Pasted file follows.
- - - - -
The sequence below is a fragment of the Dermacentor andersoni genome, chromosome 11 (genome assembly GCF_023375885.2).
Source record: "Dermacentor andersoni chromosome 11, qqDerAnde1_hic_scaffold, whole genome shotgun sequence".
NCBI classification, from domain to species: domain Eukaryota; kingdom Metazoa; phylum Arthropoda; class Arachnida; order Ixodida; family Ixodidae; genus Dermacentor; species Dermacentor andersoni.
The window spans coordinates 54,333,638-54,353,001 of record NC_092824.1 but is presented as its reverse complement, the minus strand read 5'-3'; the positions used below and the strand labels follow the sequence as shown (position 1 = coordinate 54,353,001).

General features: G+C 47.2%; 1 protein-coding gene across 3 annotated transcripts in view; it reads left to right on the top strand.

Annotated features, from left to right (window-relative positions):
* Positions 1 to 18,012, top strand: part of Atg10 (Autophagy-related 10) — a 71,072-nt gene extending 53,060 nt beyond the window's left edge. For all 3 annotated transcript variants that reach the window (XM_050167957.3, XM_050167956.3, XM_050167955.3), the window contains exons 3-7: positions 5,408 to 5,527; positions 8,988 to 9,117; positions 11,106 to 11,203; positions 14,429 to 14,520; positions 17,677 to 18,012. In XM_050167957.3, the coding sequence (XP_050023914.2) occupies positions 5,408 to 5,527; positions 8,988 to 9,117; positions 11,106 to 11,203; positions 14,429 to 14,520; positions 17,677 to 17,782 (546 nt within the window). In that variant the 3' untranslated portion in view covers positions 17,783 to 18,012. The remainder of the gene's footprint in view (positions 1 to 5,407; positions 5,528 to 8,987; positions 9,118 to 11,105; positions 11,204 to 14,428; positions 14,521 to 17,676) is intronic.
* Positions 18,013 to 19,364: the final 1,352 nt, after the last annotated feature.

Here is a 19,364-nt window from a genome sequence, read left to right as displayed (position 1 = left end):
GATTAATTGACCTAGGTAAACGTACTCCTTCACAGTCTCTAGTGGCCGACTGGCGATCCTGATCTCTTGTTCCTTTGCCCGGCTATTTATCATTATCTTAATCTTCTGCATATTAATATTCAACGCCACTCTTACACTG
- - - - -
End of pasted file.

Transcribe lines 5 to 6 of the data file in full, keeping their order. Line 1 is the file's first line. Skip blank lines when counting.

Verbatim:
General features: G+C 47.2%; 1 protein-coding gene across 3 annotated transcripts in view; it reads left to right on the top strand.

Annotated features, from left to right (window-relative positions):